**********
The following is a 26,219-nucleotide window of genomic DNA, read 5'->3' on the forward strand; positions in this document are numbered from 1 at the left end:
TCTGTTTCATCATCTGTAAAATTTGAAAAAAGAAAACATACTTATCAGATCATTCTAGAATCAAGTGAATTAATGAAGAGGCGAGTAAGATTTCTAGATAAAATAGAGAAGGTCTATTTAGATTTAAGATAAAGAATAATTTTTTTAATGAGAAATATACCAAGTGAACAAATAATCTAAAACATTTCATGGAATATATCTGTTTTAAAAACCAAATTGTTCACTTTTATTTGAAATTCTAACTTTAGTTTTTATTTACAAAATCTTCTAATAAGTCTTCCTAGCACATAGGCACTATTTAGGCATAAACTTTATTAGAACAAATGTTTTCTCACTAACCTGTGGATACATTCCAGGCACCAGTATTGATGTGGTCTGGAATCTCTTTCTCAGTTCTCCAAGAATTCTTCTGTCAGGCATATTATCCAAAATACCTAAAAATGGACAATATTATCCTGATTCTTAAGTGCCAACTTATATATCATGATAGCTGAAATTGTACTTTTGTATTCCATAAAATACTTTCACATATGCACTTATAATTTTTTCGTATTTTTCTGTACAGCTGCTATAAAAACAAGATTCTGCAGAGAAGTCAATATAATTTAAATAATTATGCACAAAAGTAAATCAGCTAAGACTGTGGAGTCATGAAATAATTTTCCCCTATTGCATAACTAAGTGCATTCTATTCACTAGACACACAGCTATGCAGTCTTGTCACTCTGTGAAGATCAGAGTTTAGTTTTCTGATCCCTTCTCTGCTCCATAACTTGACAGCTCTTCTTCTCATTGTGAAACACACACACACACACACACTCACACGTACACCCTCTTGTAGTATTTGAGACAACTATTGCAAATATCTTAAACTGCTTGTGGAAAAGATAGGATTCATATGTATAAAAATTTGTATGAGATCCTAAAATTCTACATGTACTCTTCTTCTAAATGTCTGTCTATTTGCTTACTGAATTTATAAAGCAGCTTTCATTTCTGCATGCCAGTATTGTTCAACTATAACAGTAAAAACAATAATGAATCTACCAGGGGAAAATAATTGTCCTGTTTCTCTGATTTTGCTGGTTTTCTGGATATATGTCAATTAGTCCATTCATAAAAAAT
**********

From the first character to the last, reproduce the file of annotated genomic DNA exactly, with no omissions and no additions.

The following is a 26,219-nucleotide window of genomic DNA, read 5'->3' on the forward strand; positions in this document are numbered from 1 at the left end:
TCTGTTTCATCATCTGTAAAATTTGAAAAAAGAAAACATACTTATCAGATCATTCTAGAATCAAGTGAATTAATGAAGAGGCGAGTAAGATTTCTAGATAAAATAGAGAAGGTCTATTTAGATTTAAGATAAAGAATAATTTTTTTAATGAGAAATATACCAAGTGAACAAATAATCTAAAACATTTCATGGAATATATCTGTTTTAAAAACCAAATTGTTCACTTTTATTTGAAATTCTAACTTTAGTTTTTATTTACAAAATCTTCTAATAAGTCTTCCTAGCACATAGGCACTATTTAGGCATAAACTTTATTAGAACAAATGTTTTCTCACTAACCTGTGGATACATTCCAGGCACCAGTATTGATGTGGTCTGGAATCTCTTTCTCAGTTCTCCAAGAATTCTTCTGTCAGGCATATTATCCAAAATACCTAAAAATGGACAATATTATCCTGATTCTTAAGTGCCAACTTATATATCATGATAGCTGAAATTGTACTTTTGTATTCCATAAAATACTTTCACATATGCACTTATAATTTTTTCGTATTTTTCTGTACAGCTGCTATAAAAACAAGATTCTGCAGAGAAGTCAATATAATTTAAATAATTATGCACAAAAGTAAATCAGCTAAGACTGTGGAGTCATGAAATAATTTTCCCCTATTGCATAACTAAGTGCATTCTATTCACTAGACACACAGCTATGCAGTCTTGTCACTCTGTGAAGATCAGAGTTTAGTTTTCTGATCCCTTCTCTGCTCCATAACTTGACAGCTCTTCTTCTCATTGTGAAACACACACACACACACACACTCACACGTACACCCTCTTGTAGTATTTGAGACAACTATTGCAAATATCTTAAACTGCTTGTGGAAAAGATAGGATTCATATGTATAAAAATTTGTATGAGATCCTAAAATTCTACATGTACTCTTCTTCTAAATGTCTGTCTATTTGCTTACTGAATTTATAAAGCAGCTTTCATTTCTGCATGCCAGTATTGTTCAACTATAACAGTAAAAACAATAATGAATCTACCAGGGGAAAATAATTGTCCTGTTTCTCTGATTTTGCTGGTTTTCTGGATATATGTCAATTAGTCCATTCATAAAAAAT